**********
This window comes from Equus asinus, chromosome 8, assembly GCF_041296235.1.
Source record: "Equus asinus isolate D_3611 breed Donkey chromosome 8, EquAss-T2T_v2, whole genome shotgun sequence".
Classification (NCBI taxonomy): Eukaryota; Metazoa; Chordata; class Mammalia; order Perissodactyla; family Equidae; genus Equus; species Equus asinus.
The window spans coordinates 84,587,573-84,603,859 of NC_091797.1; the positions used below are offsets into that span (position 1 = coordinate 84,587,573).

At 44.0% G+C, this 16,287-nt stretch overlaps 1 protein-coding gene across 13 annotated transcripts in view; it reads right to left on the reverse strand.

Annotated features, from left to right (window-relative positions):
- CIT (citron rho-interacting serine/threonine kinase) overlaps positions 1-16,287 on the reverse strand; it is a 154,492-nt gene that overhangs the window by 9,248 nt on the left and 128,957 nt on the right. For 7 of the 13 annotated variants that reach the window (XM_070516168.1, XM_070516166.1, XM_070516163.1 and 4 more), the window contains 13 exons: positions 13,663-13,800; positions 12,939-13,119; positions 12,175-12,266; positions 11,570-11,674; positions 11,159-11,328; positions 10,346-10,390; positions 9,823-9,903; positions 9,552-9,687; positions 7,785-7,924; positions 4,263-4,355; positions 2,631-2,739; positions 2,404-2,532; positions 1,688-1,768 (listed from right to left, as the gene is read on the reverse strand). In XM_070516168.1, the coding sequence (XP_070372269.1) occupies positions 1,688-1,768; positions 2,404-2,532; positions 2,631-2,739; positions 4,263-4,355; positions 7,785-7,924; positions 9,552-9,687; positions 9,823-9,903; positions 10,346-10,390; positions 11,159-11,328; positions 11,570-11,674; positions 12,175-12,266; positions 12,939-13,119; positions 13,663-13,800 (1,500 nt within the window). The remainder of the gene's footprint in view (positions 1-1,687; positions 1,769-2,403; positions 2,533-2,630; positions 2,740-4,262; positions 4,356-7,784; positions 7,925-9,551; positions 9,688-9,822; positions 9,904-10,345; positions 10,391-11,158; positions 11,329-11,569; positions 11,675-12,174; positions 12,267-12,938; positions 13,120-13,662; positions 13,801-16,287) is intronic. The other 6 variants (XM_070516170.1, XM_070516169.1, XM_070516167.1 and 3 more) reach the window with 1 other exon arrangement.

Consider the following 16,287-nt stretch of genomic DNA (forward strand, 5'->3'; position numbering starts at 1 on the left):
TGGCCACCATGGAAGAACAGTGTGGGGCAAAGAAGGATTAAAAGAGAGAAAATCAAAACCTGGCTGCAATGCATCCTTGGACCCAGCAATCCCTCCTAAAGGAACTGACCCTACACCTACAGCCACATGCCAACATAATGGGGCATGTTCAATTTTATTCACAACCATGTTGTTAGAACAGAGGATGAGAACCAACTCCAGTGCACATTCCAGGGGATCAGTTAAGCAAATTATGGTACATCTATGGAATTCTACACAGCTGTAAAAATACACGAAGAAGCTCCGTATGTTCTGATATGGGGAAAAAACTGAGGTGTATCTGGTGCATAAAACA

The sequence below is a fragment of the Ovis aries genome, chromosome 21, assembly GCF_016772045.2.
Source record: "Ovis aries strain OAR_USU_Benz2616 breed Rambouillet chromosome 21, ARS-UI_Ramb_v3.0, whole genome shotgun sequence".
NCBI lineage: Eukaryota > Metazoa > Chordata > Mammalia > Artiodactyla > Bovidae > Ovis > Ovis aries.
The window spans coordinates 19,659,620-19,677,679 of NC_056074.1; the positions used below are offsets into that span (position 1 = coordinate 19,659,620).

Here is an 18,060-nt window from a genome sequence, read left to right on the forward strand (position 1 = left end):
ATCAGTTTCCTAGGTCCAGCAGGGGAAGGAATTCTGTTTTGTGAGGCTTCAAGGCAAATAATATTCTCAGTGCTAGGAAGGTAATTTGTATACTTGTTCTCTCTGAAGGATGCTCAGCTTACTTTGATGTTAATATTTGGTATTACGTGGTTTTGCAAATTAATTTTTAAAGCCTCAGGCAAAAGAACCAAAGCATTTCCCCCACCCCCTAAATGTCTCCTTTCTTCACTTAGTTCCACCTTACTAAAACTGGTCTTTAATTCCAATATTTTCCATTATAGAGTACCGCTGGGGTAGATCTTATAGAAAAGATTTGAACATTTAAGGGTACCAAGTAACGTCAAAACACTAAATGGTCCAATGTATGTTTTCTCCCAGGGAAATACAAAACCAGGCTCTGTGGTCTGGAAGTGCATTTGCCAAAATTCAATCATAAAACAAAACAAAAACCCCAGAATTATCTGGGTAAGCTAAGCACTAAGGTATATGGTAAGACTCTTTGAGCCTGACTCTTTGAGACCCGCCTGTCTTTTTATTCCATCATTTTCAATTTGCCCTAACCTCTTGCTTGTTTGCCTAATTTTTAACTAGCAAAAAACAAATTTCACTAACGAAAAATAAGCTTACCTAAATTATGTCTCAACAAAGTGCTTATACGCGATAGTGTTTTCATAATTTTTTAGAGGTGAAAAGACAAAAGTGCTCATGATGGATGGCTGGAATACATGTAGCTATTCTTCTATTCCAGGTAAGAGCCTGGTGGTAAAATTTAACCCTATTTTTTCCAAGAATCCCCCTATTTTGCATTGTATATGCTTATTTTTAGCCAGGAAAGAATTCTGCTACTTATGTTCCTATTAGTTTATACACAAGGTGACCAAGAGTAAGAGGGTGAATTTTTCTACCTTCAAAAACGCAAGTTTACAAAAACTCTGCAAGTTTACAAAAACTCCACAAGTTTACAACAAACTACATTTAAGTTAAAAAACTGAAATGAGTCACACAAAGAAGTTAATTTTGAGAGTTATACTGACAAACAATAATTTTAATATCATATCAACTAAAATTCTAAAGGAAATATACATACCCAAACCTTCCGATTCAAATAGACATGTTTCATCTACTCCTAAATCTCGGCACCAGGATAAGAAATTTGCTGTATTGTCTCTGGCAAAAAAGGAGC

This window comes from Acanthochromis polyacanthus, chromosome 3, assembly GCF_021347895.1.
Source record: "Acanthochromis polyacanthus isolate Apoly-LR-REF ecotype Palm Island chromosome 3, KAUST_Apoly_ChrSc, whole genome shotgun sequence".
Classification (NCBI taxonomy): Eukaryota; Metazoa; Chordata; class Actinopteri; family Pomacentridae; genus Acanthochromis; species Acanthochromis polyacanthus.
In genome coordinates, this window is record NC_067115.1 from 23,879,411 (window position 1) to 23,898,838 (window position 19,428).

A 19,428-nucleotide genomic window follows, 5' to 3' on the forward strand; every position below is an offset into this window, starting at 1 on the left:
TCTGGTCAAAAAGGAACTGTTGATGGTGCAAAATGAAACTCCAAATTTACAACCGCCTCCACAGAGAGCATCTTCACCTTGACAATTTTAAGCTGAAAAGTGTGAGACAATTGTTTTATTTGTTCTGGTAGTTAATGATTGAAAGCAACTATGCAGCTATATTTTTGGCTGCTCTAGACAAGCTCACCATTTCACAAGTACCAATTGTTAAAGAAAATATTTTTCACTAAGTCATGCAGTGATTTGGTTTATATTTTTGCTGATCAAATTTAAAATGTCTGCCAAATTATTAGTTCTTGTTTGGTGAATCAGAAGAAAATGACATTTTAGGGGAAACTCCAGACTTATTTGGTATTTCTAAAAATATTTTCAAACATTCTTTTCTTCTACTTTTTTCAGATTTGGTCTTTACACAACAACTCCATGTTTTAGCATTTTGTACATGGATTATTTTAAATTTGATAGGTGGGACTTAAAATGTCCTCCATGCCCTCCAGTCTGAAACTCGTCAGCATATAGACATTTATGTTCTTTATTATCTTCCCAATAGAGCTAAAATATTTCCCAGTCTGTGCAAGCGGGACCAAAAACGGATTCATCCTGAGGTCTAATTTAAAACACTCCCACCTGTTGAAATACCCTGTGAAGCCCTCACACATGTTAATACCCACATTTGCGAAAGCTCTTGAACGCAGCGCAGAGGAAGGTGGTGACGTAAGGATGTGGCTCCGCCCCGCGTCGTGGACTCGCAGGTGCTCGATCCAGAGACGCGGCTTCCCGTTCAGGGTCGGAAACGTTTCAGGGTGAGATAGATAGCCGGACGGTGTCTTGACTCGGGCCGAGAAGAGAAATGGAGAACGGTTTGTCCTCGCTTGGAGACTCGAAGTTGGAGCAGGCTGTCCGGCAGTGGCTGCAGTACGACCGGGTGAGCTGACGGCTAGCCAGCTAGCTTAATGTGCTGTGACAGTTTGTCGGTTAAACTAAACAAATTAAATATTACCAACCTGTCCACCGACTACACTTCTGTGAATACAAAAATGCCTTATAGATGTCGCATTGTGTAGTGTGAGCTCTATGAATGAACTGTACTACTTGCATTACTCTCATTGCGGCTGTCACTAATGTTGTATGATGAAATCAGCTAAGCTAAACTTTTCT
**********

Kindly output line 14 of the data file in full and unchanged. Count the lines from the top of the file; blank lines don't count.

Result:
Here is an 18,060-nt window from a genome sequence, read left to right on the forward strand (position 1 = left end):